In recent days new rules and regulations have either been instituted or proposed that affect Colorado Employers’ obligations to pay workers. Some of these rules and proposed laws are in response to the global Coronavirus pandemic, and some were simply slated to take effect this month. It is important that every employer review their obligations under these new rules and be aware of the quickly-changing landscape with respect to paid sick leave.
1. Sick Leave
Under the Colorado Health Emergency Leave With Pay Rules, 7 CCR 1103-110, employees in the “leisure and hospitality, food services, child care, education, home health care, nursing home, or community living facility” industries must provide paid sick leave for any employee who has (A) flu like symptoms and (B) is being tested for COVID-19. The leave ends if the employee receives a negative test result.
o Leave is up to four days, the time needed to get tested for COVID-19.
o Pay is at the regular rate or, if variable, the average daily pay for the preceding month.
o Failure to provide this paid leave is deemed a failure to provide wages under the COMPS Order (formerly known as the Minimum Wage Order). The COMPS Order took effect March 16, 2020. Failure to pay wages comes with civil liability, criminal liability, as well as potential administrative fines.
o The rule is in effect for the duration of the State of Disaster Emergency as declared by Governor Polis, up to a maximum of 120 days.
The House recently Passed the Families First Coronavirus Response Act.
o The bill is supported by President Trump and heads to the Senate this week.
o News reports indicate that the bill may get pushback from Republicans concerned about its provisions for paid sick leave.
o It is not certain what any final bill would look like.
o As currently written, the bill would require all employers to allow employees to accrue seven days of paid sick leave, and to provide fourteen days of paid sick leave available “immediately” in the event of any public health emergency (including coronavirus).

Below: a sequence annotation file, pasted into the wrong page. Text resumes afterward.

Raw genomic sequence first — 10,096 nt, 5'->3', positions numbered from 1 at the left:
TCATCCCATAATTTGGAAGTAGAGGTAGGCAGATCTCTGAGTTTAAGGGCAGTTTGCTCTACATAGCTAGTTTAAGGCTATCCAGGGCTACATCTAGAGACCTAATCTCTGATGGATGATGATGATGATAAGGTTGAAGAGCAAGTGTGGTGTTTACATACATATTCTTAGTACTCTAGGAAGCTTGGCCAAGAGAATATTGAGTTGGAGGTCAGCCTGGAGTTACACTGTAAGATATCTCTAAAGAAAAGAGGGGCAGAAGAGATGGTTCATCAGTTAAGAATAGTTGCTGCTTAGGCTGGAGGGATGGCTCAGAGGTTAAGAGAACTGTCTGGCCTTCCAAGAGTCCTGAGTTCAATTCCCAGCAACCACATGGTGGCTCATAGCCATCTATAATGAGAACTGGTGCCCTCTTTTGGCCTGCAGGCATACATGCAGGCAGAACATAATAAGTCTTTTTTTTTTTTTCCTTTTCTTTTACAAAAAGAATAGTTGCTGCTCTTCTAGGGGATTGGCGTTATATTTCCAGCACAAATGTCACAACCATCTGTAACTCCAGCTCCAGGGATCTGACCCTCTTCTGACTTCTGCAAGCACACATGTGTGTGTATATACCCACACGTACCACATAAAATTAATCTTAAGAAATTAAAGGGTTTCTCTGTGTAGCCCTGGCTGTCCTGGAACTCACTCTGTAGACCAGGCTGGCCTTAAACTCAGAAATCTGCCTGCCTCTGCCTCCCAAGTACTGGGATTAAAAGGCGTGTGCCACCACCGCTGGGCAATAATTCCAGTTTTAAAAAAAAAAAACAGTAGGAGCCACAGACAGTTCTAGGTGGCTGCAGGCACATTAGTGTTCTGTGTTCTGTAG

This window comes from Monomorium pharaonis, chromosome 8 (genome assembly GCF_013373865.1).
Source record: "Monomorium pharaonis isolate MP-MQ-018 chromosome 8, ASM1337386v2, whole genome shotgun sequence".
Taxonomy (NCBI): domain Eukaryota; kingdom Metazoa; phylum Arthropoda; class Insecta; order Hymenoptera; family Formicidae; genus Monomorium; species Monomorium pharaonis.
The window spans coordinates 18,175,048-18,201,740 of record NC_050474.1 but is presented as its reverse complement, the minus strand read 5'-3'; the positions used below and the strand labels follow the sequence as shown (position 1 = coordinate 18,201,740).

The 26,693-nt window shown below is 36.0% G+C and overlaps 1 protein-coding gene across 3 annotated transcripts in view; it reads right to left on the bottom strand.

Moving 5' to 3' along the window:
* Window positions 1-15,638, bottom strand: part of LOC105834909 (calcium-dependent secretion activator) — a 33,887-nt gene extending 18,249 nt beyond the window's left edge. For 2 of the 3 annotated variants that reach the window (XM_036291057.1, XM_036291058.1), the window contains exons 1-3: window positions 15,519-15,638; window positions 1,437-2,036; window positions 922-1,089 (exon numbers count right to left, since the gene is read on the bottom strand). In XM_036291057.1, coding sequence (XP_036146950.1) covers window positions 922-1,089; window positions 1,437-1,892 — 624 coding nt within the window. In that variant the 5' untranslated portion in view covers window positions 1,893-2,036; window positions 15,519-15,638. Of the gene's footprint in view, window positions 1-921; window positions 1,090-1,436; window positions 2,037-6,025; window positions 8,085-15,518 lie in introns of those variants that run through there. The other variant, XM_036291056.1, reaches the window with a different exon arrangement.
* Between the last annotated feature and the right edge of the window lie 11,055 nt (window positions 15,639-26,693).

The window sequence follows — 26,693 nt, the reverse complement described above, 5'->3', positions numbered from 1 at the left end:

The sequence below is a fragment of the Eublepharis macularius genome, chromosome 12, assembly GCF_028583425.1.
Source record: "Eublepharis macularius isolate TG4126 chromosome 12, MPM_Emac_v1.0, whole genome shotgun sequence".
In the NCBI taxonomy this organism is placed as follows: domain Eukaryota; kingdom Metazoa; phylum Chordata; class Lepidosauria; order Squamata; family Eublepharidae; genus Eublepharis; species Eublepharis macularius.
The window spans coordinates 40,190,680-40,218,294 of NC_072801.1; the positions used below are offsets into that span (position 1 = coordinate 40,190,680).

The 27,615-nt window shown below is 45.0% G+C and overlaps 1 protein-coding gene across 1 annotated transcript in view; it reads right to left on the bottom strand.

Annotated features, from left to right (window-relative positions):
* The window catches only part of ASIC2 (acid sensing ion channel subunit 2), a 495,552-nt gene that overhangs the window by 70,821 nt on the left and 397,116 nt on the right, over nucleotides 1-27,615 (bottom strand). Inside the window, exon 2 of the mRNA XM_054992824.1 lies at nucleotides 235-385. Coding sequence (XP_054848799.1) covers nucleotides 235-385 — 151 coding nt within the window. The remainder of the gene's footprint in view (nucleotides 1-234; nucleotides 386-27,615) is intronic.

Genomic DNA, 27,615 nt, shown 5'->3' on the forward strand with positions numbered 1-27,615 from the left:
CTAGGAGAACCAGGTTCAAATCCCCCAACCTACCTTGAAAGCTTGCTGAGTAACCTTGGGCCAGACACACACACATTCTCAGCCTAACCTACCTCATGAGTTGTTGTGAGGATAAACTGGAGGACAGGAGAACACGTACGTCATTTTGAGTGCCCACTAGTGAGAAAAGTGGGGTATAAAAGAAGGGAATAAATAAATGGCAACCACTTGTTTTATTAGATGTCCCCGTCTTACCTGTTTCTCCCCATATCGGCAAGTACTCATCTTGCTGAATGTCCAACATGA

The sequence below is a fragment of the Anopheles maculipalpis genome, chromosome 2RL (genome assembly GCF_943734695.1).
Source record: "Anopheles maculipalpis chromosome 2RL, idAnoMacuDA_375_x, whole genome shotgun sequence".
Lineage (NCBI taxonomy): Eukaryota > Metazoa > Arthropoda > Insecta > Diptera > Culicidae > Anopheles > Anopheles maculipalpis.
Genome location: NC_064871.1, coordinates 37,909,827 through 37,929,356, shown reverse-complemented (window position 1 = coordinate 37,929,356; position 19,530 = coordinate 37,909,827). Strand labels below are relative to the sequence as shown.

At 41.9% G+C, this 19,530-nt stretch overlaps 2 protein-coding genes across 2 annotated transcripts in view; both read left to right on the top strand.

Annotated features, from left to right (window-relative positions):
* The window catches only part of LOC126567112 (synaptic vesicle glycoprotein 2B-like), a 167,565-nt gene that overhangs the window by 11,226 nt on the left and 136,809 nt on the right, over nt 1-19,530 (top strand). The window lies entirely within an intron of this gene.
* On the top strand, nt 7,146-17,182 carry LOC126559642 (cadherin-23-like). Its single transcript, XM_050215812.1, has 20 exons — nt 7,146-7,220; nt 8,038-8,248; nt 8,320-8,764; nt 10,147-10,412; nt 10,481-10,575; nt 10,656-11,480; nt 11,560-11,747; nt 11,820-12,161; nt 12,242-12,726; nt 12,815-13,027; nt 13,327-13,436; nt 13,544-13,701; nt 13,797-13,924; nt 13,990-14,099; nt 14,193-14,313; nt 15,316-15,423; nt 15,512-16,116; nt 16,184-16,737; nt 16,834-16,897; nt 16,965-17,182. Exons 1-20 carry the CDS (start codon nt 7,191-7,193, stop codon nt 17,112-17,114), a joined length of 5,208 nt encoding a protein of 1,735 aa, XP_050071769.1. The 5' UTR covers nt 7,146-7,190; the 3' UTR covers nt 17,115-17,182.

o As currently written, provides that the federal government will reimburse small businesses (those with 50 or fewer employees) for the costs of providing the fourteen days of leave used during a public health emergency.
2. Changes in Wage Law
The Colorado Overtime and Minimum Pay Standards Order (“COMPS Order”) took effect on Monday, March 16, 2020. This is unrelated to Coronavirus but all Colorado Employers should be aware of it.
o The COMPS order replaces Minimum Wage Order #35 and applies to all employers in Colorado.
o All Industries Included. The biggest change made by the new order is that its provisions now apply to all industries, subject to listed exceptions. The Minimum Wage Orders applied only to four industries (Retail & Service, Commercial Support Service, Food & Beverage, and Health & Medical).
o Minimum Wage. It is now $12.00 an hour.
o Overtime. Employers must pay time and a half for hours over 40 in a week, or 12 in a day, or any 12 consecutive hours. Comp time may not be used instead of overtime pay.
o Meal Periods. Employees must receive uninterrupted, duty-free, 30 minute meal periods for shifts over 5 hours. If the meal is interrupted or has duties, the time must be paid.
o Rest Periods. Employees must receive compensated 10-minute rest periods for each four hours of work.
o Exemptions. There are many exemptions which must be carefully analyzed if the rules are to be disregarded with respect to certain employees.